11. Angela C says:

    In my experience, obedience for its own sake is overrated, particularly when breaking a rule is not the same thing as committing an actual sin. But I would also distinguish between those who broke rules for themselves (e.g. laziness, didn’t want to be there) and those who broke rules because they felt it would be appropriate or more effective in a specific situation. In my mission, there was a work hard / play hard attitude, and if those who played hard had also worked hard, that didn’t really strike me as wrong. The worst missionaries I saw were the ones who literally did not want to be there and only went to appease their parents or to get a car or job that was being promised to them if they served. Bribed missionaries who would have rather been anywhere else were not great to work with. The point made by others is a valid one, too, that normal missionary tactics (knocking doors and rote, scripted discussions) are not always effective tools; leaving the script behind and shaking things up creatively can actually lead to being more productive.

    I really don’t know how I would deal with being a missionary now, 30 years later, in light of the Church’s current stances on American culture wars, though. It felt like we were more free to apply the gospel to people’s lives back then rather than exporting Mormon culture and Republican party dogma. That’s not totally changed, because there were missions like that even 30 years ago that did nothing but harp on obedience as the key to success; my mission just wasn’t one of those.

  12. In my mind the whole thing is broken…the message is slightly flawed and we have this huge expectation that all or most youth will serve and that they will remain active payers of tithing during their lifetimes.

    DISCLAIMER – my child is serving currently and is frustrated by the same issues.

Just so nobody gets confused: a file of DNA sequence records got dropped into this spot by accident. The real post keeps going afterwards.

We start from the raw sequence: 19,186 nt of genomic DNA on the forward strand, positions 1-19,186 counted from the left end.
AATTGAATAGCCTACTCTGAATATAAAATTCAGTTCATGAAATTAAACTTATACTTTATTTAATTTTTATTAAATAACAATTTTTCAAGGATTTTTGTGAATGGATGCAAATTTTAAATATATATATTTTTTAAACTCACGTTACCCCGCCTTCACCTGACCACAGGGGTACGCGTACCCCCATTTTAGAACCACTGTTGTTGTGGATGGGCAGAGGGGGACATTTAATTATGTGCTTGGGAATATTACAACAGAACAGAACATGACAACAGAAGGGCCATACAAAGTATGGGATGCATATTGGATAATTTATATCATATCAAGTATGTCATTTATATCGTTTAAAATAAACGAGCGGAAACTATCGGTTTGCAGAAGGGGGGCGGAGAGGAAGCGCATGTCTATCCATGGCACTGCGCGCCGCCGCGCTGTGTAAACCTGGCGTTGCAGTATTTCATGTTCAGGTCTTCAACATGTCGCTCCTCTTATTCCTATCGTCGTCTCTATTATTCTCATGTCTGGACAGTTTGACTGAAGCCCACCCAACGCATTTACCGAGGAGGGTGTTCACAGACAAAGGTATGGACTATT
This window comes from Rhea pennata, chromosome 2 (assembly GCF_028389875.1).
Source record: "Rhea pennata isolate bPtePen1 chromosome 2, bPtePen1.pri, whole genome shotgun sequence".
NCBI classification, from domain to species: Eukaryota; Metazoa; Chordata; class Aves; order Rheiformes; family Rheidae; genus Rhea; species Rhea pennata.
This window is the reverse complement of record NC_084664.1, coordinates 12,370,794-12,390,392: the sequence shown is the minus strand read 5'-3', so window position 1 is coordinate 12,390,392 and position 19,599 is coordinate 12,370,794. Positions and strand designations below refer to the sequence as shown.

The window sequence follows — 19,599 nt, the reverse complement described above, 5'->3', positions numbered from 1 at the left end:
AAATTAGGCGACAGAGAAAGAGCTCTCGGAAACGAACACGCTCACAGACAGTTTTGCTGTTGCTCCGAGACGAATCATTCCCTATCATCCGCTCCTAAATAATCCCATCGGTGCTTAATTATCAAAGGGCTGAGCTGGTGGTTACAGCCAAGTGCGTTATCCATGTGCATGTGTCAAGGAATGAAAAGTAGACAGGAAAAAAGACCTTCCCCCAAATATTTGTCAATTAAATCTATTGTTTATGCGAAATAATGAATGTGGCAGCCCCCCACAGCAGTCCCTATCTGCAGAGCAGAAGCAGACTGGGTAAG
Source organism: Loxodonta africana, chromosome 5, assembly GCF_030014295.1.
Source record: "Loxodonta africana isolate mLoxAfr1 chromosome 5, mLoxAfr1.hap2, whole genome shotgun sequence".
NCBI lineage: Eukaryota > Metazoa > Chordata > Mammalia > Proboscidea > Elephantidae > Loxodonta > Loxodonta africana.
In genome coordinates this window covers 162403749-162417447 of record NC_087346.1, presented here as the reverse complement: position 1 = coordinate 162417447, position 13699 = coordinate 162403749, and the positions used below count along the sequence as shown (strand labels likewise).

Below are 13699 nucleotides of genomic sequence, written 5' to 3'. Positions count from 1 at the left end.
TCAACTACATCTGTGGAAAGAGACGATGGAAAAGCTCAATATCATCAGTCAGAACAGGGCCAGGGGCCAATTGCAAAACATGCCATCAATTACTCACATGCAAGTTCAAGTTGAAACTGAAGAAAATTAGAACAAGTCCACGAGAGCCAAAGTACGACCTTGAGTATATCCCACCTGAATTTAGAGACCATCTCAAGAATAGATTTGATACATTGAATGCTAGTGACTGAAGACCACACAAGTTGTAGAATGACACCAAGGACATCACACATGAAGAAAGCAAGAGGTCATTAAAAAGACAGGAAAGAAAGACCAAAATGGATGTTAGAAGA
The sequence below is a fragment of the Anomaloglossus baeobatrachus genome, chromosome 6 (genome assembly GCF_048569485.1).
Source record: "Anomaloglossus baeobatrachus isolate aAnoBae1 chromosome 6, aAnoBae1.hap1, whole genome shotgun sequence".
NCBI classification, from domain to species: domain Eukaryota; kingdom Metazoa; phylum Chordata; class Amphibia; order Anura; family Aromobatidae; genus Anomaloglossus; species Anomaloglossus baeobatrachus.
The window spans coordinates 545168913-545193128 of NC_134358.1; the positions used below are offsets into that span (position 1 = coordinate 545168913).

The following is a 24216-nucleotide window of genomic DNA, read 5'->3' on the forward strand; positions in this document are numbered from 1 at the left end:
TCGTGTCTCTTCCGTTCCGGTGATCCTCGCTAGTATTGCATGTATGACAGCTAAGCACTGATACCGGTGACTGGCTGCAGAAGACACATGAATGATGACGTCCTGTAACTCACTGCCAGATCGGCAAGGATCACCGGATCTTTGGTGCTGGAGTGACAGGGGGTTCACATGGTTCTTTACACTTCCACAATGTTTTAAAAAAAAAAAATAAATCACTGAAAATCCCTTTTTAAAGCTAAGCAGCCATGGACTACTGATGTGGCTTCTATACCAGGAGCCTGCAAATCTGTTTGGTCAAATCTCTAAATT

What about parents of lazy missionaries? Maybe they don’t know what’s going on. I would hate to send someone home and break the heart of their mom.

    Either we raise the bar again or we remember that ALL are alike unto God, even lazy missionaries.

  13. I was a disobedient missionary. I reserved in the Franco-Belgian Mission in the 1960’s. Except for 3 cities in the Mission, the Church was in bad shape. Our only real missionary activities were tracting and giving memorized discussions. In foreign-speaking areas, missions for men (really boys) were 2-1/2 years. I didn’t drink, didn’t read Playboy, didn’t date, but I did love to travel, and travel I did. I enjoyed visiting Germany, Switzerland, Flanders, and parts of France that were not in my Mission. I also visited many areas inside the mission boundaries but outside my assigned areas. It was a great education. Realistically, nobody can tract for 10 hours a day, 6+ days a week. (We gave few discussions.) I also read a lot. Camus, Sartre, etc. I really related to the writings of Camus. I also read history books. We didn’t have much access to LDS literature. And I found “Mormon Doctrine” problematic.

    I have spent a lot of my life thinking “outside the box.” On my mission, we tried a few different things. None of my ideas worked. In bull sessions, we occasionally rued the lack of support systems for members in Europe. But that seemed beyond our abilities to resolve. Ironically, the one activity I didn’t try was volunteerism, humanitarian work. The Church’s current movement toward increased volunteerism for young missionaries is great. But I personally think that it should be an even greater part of Church missionary service. It would do wonders for the Church’s sagging image. And would be a better use of a missionary’s time. Our young would feel better about serving.

  14. Realistically, nobody can tract for 10 hours a day, 6+ days a week.

    I came pretty close. I found out later that one of my companions—an obedient, line-toeing missionary himself—considered me his worst companion partly because of all the tracting and street contacting we did. I didn’t actually enjoy that aspect missionary work at all, even—especially?—though it was almost all there was to do, but at the time I just buckled down and did it, six days a week. Not to say that we never wasted time, but it was time wasted in the streets, wearing suits and name tags. But P-days were set apart to decompress, and decompress we did. Fortunately all of my areas offered plenty of diversions, and I never felt a need to seek adventure farther afield.

  15. Germany, 20 years ago, and we definitely knocked doors and did street contacting 60 hours per week, at least in my first area (and possibly my second). It was horrid and stupid, but lots of missionaries believe hard work excuses the lack of smart work. Later on, when I had a bit more seniority, I spent more time looking for less active members, and in fact there were areas where I spent most my time running from appointment to appointment.